Debugging .NET Code

Some days I wonder how customers debug .NET code.

I’ve been debugging CLR for many years using a mix of techniques (VS.NET debugger and Windbg and logging of course).  To be honest I hate debugging in VS.NET, the debugger just annoys me to no end except for very simple debugging scenarios.  Once you go Windbg it is hard to go back.

But Windbg and CLR debugging are not a match made in heaven.  They work together like Frankenstein’s monster and the angry mob work together.

Today I am debugging System.Data.SqlClient and transaction behavior inside CLR stored procedures and TDS protocol.

I know that transaction state flows over TDS protocol using a combination of TDS ENVCHANGE tokens (server->client) plus TDS mars header (client -> server).

What I see is proper setup of transaction state here:

– Tds: Response from server, Version=7.2
  + TDSHeaderFirst: 0x1
  – TDSServerResponseData:
     TokenType: ENVCHANGE
   – TokenData:
      Length: 11 (0xB)
      EnvChangeType: Begin Transaction
      NewValueLength: 8 (0x8)
      NewValue: 223338299393 (0x3400000001)
      OldValueLength: 0 (0x0)
     TokenType: DONE
   + TokenData:

0x3400000001 is my transaction id (descriptor).  I see it going out on the next request:

– Tds: Query, Version=7.2
  + TDSHeaderFirst: 0x1
  – SqlBatchData:
   – AllHeadersData:
      TotalLength: 22 (0x16)
      HeaderLength: 18 (0x12)
      HeaderType: MARS Header
      TransactionDescriptor: 223338299393 (0x3400000001)
      OutstandingRequestCount: 1 (0x1)
     SQLText: exec ClrProc2 N’123′

Next my CLR sproc inserts data into a table which in turn fires a trigger which in turn rolls back the transaction ->

create trigger trig1 on t1 for insert, update as
    insert t2 (f1) values (1)
    select * from t2
    rollback tran

It is not recommended to do this in a trigger of course!  This is only my little test to see TDS protocol behavior.  The CLR sproc is supposed to surpress TDS tokens for internally run commands, which is a nice feature.  But how does it do this and keep transaction state consistent with client?  I expected it to send back a rollback transaction state ENVCHANGE.  I don’t see it over the wire.

I do see an ERROR token of state 16 coming back and I suspect this is telling SqlClient to reset transaction state.

Ok, back to debugging CLR.  I need to know when this TDS response comes back, how it resets the transaction internal state of SqlClient.  I know little to nothing about the internals of how it works, but need to figure it out and debug it quickly without wasting time.  Via some digging I found this _currentTransaction was getting set and reset when the ENVCHANGEs come in.

Now, how do I set a breakpoint on the change of _currentTransaction in VS.NET debugger?

Let the fun begin.

First, note that I have a debug version of SqlClient that I just freshly built out of my enlistment and shoved into the GAC.  This is one important way to please the temperamental gremlin living inside VS.NET debugger.  Ok, crank up debugger.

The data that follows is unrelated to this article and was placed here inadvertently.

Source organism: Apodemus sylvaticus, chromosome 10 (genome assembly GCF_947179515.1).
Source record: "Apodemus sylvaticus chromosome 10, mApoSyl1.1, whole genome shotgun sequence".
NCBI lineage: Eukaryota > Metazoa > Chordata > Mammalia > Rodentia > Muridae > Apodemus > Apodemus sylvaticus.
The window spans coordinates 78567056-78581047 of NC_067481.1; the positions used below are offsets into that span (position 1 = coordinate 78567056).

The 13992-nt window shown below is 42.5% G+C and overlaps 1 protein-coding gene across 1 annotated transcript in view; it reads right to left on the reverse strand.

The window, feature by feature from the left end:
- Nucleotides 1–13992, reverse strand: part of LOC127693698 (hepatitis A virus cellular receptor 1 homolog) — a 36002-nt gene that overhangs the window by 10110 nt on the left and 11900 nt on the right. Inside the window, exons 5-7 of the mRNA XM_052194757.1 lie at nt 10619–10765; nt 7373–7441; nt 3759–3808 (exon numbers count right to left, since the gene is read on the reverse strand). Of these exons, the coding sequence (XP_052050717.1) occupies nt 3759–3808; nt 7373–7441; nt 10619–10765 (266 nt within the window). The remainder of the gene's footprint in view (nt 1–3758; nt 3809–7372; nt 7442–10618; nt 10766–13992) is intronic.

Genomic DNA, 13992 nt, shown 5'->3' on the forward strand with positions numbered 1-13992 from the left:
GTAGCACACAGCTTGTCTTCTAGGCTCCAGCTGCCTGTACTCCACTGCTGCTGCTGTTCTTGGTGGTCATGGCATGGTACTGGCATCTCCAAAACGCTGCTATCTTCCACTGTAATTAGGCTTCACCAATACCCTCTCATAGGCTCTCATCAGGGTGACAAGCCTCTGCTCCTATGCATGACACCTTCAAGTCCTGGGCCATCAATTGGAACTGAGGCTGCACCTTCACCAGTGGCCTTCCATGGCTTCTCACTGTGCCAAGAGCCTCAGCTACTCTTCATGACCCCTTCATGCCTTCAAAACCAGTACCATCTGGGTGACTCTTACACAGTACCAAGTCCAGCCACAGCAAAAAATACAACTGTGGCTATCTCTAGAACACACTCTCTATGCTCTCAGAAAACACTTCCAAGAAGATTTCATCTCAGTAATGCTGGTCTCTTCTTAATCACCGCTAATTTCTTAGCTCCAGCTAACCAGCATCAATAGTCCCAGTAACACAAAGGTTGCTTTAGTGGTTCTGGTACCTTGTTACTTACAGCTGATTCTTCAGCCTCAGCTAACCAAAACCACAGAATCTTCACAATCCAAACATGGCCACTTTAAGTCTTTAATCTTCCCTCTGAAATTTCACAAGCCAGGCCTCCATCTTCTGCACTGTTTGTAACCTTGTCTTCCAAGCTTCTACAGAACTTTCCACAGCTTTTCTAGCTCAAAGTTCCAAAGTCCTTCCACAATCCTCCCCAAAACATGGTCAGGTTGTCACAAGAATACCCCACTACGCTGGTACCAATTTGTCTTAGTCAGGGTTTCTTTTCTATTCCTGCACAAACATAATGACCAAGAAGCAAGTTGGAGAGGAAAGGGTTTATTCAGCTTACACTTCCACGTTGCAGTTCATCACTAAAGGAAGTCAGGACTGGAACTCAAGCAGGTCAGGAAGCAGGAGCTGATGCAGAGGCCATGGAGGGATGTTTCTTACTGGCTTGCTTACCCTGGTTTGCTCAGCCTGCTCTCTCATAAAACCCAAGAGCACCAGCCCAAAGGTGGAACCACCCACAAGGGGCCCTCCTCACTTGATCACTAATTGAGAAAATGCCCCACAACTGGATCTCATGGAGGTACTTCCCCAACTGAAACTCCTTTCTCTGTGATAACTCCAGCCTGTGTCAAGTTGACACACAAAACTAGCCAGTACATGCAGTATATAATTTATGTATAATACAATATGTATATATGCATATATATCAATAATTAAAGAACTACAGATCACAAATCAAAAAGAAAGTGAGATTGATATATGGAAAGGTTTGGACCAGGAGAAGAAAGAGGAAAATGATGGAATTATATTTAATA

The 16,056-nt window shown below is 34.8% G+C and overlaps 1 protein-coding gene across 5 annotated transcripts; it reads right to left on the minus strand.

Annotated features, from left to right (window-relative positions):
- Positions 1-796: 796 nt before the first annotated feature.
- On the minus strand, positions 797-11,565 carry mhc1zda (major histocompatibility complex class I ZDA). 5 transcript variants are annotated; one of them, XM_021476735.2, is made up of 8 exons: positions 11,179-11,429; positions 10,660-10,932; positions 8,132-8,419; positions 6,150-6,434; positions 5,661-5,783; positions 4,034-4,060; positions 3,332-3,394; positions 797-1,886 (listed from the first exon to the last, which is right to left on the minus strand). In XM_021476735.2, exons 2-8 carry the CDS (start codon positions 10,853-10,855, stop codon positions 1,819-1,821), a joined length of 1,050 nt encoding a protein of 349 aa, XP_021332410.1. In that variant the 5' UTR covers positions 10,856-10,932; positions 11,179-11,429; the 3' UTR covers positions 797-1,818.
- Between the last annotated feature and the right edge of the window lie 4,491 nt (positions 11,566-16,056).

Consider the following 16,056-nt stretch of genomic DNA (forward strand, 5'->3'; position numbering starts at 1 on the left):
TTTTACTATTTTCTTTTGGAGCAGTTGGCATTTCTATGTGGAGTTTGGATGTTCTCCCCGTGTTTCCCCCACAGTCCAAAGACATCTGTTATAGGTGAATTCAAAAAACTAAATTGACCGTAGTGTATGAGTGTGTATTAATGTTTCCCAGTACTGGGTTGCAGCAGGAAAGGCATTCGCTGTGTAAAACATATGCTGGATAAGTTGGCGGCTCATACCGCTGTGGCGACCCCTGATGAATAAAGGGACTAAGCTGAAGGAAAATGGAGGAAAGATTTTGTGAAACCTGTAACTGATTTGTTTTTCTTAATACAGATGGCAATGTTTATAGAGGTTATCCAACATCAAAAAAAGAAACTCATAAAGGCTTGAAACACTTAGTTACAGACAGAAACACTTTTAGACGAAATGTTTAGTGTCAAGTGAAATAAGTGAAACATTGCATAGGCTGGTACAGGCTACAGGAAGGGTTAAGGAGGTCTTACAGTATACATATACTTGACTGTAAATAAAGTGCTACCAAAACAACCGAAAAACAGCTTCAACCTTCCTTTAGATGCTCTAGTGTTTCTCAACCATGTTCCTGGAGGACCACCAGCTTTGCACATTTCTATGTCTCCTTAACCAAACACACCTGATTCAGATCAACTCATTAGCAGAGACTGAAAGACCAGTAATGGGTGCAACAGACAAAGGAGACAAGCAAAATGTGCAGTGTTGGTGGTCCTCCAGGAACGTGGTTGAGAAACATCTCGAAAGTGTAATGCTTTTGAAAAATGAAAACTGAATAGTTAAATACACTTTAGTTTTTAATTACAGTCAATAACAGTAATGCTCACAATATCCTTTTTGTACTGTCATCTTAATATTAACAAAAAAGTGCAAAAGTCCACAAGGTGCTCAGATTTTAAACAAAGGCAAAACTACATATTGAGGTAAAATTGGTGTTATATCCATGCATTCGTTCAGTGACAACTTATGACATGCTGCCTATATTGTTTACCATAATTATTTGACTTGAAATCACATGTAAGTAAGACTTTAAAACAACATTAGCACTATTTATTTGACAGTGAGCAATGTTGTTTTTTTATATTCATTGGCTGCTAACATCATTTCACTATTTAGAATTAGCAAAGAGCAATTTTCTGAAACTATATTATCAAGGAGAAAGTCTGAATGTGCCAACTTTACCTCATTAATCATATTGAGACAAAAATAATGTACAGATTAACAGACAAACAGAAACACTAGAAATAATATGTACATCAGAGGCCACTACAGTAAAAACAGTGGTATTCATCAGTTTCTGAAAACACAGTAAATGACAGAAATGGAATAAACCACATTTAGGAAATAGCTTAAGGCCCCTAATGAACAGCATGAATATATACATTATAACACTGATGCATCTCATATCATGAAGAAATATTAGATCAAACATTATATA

Ok, get to my code, try to step into SqlCommand.ExecuteNonQuery.   Debugger does not step into it.

Tools | Options… Debugging | General-> "Enable Just My Code" checkbox is clear.  Why does it not step in?

Ok, the gremlin does not like my System.Data.dll.  VS.NET cannot find the symbols for a dll I just build on my local machine.  The trick to fix this is to place the symbols right next to the dll so that the debugger does not have to look too hard for symbols. Or you can modify symbol path in VS.NET.  I choose to place symbols next to dll, the reload symbols from module window.

Cool, got it working.  Now how do I set a bp on change of _currentTransaction?  This seems to be the tricky part in CLR.  In Windbg I would locate address of _currentTransaction and set a ba w4 <address> on it and call it a day.  In CLR there is no equivalent as far as I can tell.  Yes, I suppose I can manually set breakpoints on every method of the class that _currentTransaction uses in hopes that the methods are used but this is difficult to do in CLR as well (in Windbg I can set breakpoint on all class methods using a wildcard in one command).  It is time to go beg the VS.NET debugger gurus to see if they can help me.

Not yet.  Let me try this VS.NET 2008 immediate window, I have been meaning to give it a try.

‘!help’: not available while Managed only debugging.

Arg.  I found a few basic commands that work, but most Windbg commands don’t work:

The name ‘poi’ does not exist in the current context

Ok, I give up for now. I talked to CLR folks and they indicated VS.NET does not have data breakpoints for managed code yet.  Bummer.

Comments (2)

  1. I’ve run into the issues of VS/WinDbg not being able to find symbols for built DLL’s as well.  For machines where I commonly build to well known directories I take advantage of the _NT_SYMBOL_PATH environment variable.  The value of the variable has the exact same format as the WinDbg .sympath command structure.  Both VS and WinDbg will read this variable when starting and update their symbol paths accordingly. So I just set this to point at my build directories and forget about copying over the PDB’s